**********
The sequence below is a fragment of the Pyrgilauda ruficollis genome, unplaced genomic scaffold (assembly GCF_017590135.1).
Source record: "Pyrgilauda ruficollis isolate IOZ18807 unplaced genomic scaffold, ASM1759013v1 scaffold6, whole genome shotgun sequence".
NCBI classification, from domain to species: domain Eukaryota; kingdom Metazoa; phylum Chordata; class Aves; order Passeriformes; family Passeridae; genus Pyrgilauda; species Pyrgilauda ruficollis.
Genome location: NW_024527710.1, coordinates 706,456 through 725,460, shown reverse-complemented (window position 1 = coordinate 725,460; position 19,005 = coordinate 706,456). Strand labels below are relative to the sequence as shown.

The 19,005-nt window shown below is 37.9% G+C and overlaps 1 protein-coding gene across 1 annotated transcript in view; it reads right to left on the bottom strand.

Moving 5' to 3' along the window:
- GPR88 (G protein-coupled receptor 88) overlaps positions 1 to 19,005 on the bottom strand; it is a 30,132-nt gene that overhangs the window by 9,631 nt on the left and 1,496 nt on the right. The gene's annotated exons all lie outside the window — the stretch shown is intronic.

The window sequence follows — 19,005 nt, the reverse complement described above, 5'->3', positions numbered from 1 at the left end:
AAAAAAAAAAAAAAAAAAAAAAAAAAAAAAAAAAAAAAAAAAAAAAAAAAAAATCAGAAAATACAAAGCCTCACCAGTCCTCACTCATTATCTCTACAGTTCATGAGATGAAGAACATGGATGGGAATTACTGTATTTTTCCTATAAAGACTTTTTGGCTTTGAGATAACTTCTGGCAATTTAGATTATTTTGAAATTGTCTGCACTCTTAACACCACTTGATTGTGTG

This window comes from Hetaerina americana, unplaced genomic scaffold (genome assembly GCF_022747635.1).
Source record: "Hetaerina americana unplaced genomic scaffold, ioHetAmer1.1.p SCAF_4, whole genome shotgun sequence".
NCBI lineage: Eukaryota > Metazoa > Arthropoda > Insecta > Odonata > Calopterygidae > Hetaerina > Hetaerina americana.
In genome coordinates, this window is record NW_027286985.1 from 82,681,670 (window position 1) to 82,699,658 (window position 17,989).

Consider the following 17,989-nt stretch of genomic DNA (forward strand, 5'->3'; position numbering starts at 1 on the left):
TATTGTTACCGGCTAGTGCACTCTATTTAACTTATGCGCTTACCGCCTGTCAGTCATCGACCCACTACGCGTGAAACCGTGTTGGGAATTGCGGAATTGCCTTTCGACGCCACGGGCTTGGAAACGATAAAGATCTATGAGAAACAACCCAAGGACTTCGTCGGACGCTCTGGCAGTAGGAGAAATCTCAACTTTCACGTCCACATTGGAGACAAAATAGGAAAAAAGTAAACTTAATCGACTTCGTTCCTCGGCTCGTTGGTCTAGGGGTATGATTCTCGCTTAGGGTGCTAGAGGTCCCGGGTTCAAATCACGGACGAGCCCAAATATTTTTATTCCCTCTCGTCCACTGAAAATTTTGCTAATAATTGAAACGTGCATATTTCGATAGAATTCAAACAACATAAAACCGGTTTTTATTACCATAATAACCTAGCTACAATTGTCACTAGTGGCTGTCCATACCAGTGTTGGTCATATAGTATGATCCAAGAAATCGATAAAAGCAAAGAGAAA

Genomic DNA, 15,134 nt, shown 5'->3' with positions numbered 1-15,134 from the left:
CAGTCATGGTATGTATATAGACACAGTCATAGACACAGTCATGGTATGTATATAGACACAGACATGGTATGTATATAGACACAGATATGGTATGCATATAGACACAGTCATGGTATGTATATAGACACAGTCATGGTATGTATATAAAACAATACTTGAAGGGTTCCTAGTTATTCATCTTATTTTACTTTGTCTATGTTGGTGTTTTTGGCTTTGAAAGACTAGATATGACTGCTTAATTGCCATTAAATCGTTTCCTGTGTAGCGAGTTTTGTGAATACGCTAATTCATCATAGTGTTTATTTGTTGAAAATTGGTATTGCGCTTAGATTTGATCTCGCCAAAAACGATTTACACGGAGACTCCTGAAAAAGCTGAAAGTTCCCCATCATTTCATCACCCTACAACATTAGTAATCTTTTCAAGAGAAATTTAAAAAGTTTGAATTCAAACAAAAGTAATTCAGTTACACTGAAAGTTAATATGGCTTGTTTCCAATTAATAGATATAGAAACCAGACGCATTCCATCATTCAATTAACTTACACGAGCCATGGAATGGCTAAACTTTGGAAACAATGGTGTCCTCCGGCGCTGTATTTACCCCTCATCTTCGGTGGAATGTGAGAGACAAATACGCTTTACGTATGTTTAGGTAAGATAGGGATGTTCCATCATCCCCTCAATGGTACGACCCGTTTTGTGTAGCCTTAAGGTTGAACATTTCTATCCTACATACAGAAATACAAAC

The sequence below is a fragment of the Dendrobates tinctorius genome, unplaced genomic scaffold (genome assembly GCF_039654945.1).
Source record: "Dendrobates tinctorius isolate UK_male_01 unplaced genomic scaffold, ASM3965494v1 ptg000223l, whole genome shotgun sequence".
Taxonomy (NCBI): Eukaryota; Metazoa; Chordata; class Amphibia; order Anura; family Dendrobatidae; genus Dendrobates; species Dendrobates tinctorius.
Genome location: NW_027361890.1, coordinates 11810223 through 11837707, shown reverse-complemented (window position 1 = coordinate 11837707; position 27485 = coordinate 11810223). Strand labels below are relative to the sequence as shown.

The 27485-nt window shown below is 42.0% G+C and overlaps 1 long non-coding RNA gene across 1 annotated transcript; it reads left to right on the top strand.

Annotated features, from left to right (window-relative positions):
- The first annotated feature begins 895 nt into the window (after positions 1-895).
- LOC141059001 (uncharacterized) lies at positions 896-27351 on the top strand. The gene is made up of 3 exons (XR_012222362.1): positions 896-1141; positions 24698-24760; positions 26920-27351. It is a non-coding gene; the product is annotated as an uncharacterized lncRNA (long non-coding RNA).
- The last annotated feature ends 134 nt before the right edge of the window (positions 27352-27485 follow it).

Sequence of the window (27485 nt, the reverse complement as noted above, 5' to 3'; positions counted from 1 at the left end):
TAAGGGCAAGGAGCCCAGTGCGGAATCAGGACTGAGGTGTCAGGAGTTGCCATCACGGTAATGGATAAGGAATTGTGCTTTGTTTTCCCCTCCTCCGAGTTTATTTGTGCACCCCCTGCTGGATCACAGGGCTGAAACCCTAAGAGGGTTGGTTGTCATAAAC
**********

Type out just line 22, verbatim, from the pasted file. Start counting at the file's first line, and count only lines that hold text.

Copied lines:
The 27485-nt window shown below is 42.0% G+C and overlaps 1 long non-coding RNA gene across 1 annotated transcript; it reads left to right on the top strand.